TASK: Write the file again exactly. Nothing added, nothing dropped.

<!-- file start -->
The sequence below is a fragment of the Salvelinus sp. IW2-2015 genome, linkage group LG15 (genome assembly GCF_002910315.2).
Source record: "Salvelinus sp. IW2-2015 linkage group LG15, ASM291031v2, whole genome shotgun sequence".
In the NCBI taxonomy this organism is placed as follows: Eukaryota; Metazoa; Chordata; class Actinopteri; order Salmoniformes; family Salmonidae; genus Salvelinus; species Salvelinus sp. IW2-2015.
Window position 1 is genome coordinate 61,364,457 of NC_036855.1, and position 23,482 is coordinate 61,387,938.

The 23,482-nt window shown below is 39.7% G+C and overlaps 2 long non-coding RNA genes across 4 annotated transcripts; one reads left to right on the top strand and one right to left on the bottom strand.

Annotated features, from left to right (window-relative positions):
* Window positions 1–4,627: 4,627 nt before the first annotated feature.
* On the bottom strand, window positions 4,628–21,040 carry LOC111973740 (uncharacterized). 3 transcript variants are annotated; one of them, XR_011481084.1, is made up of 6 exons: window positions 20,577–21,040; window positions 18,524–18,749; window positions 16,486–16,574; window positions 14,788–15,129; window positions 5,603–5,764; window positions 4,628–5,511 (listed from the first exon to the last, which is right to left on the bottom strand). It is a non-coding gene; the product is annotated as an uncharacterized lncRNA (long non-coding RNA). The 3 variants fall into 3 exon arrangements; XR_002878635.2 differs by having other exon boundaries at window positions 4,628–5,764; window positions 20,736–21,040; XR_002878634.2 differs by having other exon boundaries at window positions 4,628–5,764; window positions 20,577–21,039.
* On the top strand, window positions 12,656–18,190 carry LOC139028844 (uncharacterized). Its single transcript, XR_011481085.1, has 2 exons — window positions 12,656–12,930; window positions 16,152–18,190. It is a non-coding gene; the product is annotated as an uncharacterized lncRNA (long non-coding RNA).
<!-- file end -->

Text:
The sequence below is a fragment of the Salvelinus sp. IW2-2015 genome, linkage group LG15 (genome assembly GCF_002910315.2).
Source record: "Salvelinus sp. IW2-2015 linkage group LG15, ASM291031v2, whole genome shotgun sequence".
In the NCBI taxonomy this organism is placed as follows: Eukaryota; Metazoa; Chordata; class Actinopteri; order Salmoniformes; family Salmonidae; genus Salvelinus; species Salvelinus sp. IW2-2015.
Window position 1 is genome coordinate 61,364,457 of NC_036855.1, and position 23,482 is coordinate 61,387,938.

The 23,482-nt window shown below is 39.7% G+C and overlaps 2 long non-coding RNA genes across 4 annotated transcripts; one reads left to right on the top strand and one right to left on the bottom strand.

Annotated features, from left to right (window-relative positions):
* Window positions 1–4,627: 4,627 nt before the first annotated feature.
* On the bottom strand, window positions 4,628–21,040 carry LOC111973740 (uncharacterized). 3 transcript variants are annotated; one of them, XR_011481084.1, is made up of 6 exons: window positions 20,577–21,040; window positions 18,524–18,749; window positions 16,486–16,574; window positions 14,788–15,129; window positions 5,603–5,764; window positions 4,628–5,511 (listed from the first exon to the last, which is right to left on the bottom strand). It is a non-coding gene; the product is annotated as an uncharacterized lncRNA (long non-coding RNA). The 3 variants fall into 3 exon arrangements; XR_002878635.2 differs by having other exon boundaries at window positions 4,628–5,764; window positions 20,736–21,040; XR_002878634.2 differs by having other exon boundaries at window positions 4,628–5,764; window positions 20,577–21,039.
* On the top strand, window positions 12,656–18,190 carry LOC139028844 (uncharacterized). Its single transcript, XR_011481085.1, has 2 exons — window positions 12,656–12,930; window positions 16,152–18,190. It is a non-coding gene; the product is annotated as an uncharacterized lncRNA (long non-coding RNA).